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Re: Normal for Limit : Example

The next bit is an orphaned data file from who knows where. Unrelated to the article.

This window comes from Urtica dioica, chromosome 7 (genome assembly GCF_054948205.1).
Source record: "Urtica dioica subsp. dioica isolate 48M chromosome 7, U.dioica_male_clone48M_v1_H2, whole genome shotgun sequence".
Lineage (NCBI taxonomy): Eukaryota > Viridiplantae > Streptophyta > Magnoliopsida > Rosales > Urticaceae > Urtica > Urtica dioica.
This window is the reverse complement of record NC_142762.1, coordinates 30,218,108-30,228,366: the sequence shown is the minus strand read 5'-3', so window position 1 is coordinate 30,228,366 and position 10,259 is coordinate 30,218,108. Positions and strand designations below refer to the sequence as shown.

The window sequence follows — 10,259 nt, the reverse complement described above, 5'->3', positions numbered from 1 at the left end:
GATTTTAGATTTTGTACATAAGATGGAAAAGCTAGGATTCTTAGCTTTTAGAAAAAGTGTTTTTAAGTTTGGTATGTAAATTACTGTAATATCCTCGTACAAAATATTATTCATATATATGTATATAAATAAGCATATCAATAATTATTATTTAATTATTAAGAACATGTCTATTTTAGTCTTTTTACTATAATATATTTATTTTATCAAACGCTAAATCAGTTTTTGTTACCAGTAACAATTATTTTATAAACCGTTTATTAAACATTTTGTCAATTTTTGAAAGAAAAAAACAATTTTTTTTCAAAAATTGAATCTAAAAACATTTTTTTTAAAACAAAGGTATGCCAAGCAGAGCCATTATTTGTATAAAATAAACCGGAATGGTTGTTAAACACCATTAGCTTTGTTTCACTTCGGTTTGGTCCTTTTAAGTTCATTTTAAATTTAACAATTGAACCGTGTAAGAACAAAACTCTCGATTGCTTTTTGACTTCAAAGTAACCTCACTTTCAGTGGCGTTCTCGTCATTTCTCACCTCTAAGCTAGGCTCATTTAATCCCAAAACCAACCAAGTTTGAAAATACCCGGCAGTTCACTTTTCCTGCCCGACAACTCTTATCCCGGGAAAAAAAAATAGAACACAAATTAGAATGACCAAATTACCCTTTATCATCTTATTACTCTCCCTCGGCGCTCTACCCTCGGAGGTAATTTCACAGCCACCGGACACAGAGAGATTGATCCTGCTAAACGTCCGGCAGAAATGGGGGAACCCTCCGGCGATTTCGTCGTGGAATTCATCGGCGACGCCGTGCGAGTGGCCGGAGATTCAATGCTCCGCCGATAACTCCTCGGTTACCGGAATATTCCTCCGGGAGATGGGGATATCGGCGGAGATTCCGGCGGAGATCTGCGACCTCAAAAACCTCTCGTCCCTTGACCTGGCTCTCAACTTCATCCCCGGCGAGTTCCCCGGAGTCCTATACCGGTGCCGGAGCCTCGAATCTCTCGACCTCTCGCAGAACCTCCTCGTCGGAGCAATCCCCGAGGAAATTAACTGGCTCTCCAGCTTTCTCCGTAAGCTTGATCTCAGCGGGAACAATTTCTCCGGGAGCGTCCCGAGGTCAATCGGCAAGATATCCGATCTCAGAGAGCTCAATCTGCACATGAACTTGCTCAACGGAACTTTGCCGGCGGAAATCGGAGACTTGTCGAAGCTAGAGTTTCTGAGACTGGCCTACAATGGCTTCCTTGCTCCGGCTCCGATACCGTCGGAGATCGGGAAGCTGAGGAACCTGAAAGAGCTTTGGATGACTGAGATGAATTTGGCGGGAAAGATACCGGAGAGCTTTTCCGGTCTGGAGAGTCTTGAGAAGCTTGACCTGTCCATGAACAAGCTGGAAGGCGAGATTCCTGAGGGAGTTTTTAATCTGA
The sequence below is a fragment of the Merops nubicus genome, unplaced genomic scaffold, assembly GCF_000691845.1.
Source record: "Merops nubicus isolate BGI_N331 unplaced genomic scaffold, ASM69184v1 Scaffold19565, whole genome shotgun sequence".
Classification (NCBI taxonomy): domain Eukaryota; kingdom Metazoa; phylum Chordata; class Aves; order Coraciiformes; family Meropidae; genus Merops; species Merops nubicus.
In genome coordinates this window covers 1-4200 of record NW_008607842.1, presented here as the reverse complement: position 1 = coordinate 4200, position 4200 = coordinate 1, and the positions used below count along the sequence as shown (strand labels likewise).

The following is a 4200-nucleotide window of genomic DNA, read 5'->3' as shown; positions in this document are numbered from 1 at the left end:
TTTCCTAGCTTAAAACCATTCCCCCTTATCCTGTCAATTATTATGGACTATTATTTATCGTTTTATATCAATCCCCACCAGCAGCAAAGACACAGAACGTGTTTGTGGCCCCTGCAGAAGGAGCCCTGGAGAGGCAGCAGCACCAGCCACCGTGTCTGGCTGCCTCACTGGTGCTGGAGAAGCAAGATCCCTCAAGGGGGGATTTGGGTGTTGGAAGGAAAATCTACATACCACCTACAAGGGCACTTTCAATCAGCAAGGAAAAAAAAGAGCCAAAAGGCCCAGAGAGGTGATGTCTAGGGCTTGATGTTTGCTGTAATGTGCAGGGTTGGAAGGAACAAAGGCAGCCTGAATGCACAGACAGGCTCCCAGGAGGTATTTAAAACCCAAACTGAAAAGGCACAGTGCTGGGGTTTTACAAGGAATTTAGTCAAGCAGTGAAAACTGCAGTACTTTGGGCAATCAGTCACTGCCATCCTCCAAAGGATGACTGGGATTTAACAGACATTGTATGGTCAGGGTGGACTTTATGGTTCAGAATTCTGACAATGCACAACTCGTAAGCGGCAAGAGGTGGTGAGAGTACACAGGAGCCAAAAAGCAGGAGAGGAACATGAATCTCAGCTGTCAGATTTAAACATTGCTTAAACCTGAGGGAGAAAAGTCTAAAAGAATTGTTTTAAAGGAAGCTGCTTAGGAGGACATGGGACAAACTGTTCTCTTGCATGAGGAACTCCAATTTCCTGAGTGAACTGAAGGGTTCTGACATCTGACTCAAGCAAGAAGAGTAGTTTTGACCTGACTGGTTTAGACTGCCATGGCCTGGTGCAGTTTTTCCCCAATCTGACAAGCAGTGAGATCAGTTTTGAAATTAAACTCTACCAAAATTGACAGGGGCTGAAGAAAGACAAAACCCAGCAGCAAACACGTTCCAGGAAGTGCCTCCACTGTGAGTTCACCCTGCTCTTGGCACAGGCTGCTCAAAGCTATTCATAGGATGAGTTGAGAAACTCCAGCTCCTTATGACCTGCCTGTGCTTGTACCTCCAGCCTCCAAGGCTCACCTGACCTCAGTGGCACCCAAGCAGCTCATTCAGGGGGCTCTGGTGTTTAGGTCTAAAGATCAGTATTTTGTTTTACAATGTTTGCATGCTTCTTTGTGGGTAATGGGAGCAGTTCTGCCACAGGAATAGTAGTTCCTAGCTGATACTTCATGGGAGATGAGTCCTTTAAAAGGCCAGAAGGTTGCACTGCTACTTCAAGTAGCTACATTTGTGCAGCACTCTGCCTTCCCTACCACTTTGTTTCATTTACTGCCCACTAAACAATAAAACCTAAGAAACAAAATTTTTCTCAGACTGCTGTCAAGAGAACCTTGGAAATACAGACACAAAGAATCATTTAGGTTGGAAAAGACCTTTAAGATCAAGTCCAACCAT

On Mar 19, 12:13 am, Mr Ajit Sen <senr... at yahoo.co.uk> wrote: > Dear Sebastian, > > Here is an example to illustrate what I meant: > > f=(2x-5)/ (x-2) > > Limit[f,x -> 3] ---> 1 > Both agree here. > Normal[f+O[x,3]] ---> 1 > > However, at the point of discontinuity x = 2 (which > I > referred to loosely as a "pole" : I find the whole > thing redolent of Laurent Series), > > Limit[f,x -> 2] ---> - Infinity [Correct] > > Normal[f+ O[x,2]] ---> 2 - 1/(-2+x) [ = f ] > > Now, I've always been using Normal to get rid of the > O[ ] terms in Series, and I found Andrzej's > alternative use of Normal rather neat, although I > have no idea how it works. Trace doesn't help me > much > here. So, the question is whether Normal can be > used > at a point of discontinuity. > > BTW, my query was prompted by Eric Smith's posts on > Limit. > > Best Regards. > > Ajit Sen. > > ___________________________________________________________ Oh, I see what you mean. Well all Normal does is that it truncates the higher order terms from your expression. So by using O you are just saying to Mathematica that your expression is an approximation of a certain order. What you can try instead is this: Normal[f+O[x,2]/.x- >2] this returns -Infinity. Why this happens? Here is a short explanation. By adding O[x,3] you're telling Normal that you want a series of order 0 (ie constant plus terms of order 1) about the point x=3. So to accommodate, Normal will substitute x=3 to f. But if there is a singularity (like at x=2) there will be residual terms of order < 0 and so Normal will retain those terms. In either case terms higher than the order you specified with O will be truncated. You can play around with this by say trying O[f+O[x, 3]^2] which will give you a series of order 1. In your case you will get -2+x. So this should tell you can use Normal at a pole by substituting the values before you evaluate Normal, like Normal[f+O[x,2]/.x->2]. Norma[f +O[x,2]] won't work in general.